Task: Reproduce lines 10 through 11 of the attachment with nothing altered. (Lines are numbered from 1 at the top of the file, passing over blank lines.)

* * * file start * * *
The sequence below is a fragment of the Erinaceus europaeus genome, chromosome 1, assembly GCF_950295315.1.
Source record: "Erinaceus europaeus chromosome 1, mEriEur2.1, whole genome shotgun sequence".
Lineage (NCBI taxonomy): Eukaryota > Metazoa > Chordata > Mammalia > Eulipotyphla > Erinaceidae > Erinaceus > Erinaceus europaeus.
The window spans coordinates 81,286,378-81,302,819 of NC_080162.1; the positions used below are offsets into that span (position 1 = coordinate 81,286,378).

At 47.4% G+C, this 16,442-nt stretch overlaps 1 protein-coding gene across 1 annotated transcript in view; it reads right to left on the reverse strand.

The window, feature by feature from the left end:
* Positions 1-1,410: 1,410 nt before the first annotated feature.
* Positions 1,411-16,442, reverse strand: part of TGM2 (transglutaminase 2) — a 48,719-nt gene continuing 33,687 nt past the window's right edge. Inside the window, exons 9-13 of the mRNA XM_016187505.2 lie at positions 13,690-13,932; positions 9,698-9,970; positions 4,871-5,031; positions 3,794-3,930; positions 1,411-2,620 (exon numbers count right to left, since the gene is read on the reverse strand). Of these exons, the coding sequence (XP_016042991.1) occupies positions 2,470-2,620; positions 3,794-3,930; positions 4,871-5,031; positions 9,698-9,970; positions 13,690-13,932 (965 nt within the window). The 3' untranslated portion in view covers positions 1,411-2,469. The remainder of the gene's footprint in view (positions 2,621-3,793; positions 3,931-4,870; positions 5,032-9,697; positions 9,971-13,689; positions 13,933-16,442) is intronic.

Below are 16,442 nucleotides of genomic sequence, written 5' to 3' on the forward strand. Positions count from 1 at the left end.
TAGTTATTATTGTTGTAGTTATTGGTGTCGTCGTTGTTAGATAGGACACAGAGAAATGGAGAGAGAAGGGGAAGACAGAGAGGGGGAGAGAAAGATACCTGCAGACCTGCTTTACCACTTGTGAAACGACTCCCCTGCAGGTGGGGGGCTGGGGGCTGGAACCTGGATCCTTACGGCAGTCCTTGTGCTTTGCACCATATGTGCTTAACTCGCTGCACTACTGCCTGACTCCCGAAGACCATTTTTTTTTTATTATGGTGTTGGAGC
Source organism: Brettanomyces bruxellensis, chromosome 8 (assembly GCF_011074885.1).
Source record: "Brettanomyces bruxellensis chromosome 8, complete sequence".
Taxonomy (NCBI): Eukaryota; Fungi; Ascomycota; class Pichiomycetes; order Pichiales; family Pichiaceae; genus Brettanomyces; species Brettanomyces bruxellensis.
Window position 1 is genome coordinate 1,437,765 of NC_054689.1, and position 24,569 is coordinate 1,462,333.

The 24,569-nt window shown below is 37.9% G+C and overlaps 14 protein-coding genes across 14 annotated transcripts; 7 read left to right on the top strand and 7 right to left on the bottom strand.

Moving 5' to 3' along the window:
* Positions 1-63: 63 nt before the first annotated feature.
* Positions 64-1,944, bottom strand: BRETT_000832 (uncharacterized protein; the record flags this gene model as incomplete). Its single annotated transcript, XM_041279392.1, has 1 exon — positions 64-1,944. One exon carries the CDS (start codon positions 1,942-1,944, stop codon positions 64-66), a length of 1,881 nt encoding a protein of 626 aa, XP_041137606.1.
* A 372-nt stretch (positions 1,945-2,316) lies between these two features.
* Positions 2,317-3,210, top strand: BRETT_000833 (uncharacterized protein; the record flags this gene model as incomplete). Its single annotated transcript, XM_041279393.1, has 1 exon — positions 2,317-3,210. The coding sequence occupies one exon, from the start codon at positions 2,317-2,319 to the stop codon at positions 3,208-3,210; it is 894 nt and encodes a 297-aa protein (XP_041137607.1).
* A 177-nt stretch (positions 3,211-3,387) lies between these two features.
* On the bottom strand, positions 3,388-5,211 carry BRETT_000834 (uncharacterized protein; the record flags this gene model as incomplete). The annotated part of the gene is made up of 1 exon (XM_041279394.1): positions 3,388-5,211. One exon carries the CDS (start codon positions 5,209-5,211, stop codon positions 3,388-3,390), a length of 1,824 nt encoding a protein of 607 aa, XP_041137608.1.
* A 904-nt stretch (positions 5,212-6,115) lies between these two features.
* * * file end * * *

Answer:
TAGTTATTATTGTTGTAGTTATTGGTGTCGTCGTTGTTAGATAGGACACAGAGAAATGGAGAGAGAAGGGGAAGACAGAGAGGGGGAGAGAAAGATACCTGCAGACCTGCTTTACCACTTGTGAAACGACTCCCCTGCAGGTGGGGGGCTGGGGGCTGGAACCTGGATCCTTACGGCAGTCCTTGTGCTTTGCACCATATGTGCTTAACTCGCTGCACTACTGCCTGACTCCCGAAGACCATTTTTTTTTTATTATGGTGTTGGAGC
Source organism: Brettanomyces bruxellensis, chromosome 8 (assembly GCF_011074885.1).